The potential impact of spending cuts that will take effect if Congress and the President currently can’t agree on a plan to avoid is referred to as the balance of the so-called “fiscal cliff” remains a major obstacle to fortifying business confidence in 2013. The American Taxpayer Relief Act of 2012 (“ATRA”) was enacted on January 1, 2013, avoiding substantial increases in marginal tax rates for the majority of U.S. taxpayers, however, postponed undertaking any budget cuts related to sequestration.
If the legislation had not been passed the Congressional Budget Office (CBO) estimates that there would have been a $600B hit to the U.S. economy if political leaders do not act to curtail large tax increases and government program cuts, representing 3-4% of U.S. GDP. There is still the pending matter of substantial automatic federal program cuts across the board in sixty-days, at the end of February 2013, as part of negotiating the federal debt ceiling.
The California economy has shown evidence of recovery with unemployment dropping to 9.80%, down from 11.5% a year ago, and creating over half of the nation’s new jobs in 2012. The state’s economy is expected to end up with state GDP in excess of $2.1 trillion, over 13% of the U.S. this year. About 40% of sequestration impacts are all on state and local government programs coupled with the suspension of unemployment insurance, payroll taxes going up and the unclear possible result of changes in Obama Care healthcare funding.
Stephen S. Fuller, a George Mason University professor, projects that California could lose 135,209 jobs as a result of Department of Defense cuts and an additional 90,255 cuts in non-defense jobs. However, ATRA did preserve unemployment payments for 12 months more for 400,000 Californians that were slated to lose these benefits when the federal extension to 99 weeks of coverage expired at the end of 2012.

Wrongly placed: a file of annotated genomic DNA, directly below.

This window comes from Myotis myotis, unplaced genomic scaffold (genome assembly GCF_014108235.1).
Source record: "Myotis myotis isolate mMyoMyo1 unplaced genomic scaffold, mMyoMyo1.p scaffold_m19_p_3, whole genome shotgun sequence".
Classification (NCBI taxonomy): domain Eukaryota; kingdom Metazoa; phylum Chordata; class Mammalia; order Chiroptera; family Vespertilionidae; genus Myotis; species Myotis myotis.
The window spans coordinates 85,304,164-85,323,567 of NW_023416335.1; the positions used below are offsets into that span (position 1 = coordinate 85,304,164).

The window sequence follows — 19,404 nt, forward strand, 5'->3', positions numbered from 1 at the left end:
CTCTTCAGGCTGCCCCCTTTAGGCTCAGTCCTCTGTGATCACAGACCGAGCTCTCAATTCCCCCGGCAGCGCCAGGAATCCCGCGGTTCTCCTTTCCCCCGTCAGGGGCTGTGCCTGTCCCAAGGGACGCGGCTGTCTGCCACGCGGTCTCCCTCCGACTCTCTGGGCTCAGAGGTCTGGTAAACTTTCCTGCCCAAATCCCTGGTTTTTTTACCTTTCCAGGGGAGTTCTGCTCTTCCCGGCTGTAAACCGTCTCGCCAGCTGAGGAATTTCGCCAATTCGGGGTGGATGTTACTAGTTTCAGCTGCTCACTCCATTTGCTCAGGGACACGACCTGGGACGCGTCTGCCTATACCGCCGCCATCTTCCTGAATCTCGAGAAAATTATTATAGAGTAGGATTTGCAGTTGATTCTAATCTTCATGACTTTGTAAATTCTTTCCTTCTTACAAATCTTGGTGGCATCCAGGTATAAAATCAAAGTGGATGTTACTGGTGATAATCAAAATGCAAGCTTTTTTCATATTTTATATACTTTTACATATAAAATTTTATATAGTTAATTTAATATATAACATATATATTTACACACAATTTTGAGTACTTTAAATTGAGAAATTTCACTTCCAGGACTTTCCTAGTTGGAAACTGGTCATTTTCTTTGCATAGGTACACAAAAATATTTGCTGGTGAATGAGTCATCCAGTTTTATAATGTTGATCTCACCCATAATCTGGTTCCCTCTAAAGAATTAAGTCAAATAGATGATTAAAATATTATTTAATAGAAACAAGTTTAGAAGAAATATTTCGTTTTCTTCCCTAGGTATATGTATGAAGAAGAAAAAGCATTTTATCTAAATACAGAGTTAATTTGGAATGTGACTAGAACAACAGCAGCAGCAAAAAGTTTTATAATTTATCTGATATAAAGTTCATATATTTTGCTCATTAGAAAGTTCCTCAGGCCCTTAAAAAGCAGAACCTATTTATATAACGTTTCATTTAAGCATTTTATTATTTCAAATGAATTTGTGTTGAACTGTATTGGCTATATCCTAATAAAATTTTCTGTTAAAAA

Officials in California are wary of such a scenario and have warned that job losses could cause the state to lose as much as $22.7 billion in gross state product or over 1% of the state’s GDP, and abating its economic recovery. Nationally, the CBO estimates a 0.5% contraction in GDP.
The Central Valley represents about 11-12% of the state’s economy and arguably represents California’s most vulnerable region in terms of the upcoming reduction in government spending. Last year, the federal government sent close to $12 billion to Fresno, Tulare, Kings, and Madera counties in the form of, among other things, Social Security payments, Medicare, food stamps, and unemployment insurance. In Fresno County, those government benefits accounted for about 23% of all personal income last year. In Tulare County, it was 24%; Madera County, 22%; and Kings County, 19%.
“The Valley is an interesting place because so many get support,” said David Schecter, a Fresno State political science professor. But cutting any of those benefits — and Schecter included farm subsidies, mortgage interest deductions, and other popular government programs that also benefit the Valley — will be “messy,” he said.
A recent announcement by the monthly survey conducted for the San Joaquin Valley Business Conditions Index highlights that looking ahead six months, economic optimism, captured by the business confidence index, advanced to a very weak 39.8 from 36.1. A positive level of business confidence is an index reading of 50 and above. Uncertainty surrounding the fiscal cliff and healthcare reform continues to lower business confidence for Valley entrepreneurs.